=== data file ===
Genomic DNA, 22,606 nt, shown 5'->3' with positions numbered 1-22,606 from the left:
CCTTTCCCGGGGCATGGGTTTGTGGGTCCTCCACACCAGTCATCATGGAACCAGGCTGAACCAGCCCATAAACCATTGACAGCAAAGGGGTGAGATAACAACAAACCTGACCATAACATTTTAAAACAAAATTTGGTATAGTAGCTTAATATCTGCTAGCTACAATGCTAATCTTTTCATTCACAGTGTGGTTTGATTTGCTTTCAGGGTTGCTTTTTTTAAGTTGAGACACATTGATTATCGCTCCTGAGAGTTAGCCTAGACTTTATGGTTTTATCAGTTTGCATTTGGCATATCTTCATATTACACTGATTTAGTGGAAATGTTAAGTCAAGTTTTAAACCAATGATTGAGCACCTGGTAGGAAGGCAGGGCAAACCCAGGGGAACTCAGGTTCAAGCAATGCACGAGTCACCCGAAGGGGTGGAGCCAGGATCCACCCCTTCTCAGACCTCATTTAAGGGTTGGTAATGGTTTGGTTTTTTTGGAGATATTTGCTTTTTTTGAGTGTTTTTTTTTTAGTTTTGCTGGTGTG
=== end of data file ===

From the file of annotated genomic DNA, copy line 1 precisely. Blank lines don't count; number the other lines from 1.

Genomic DNA, 22,606 nt, shown 5'->3' with positions numbered 1-22,606 from the left: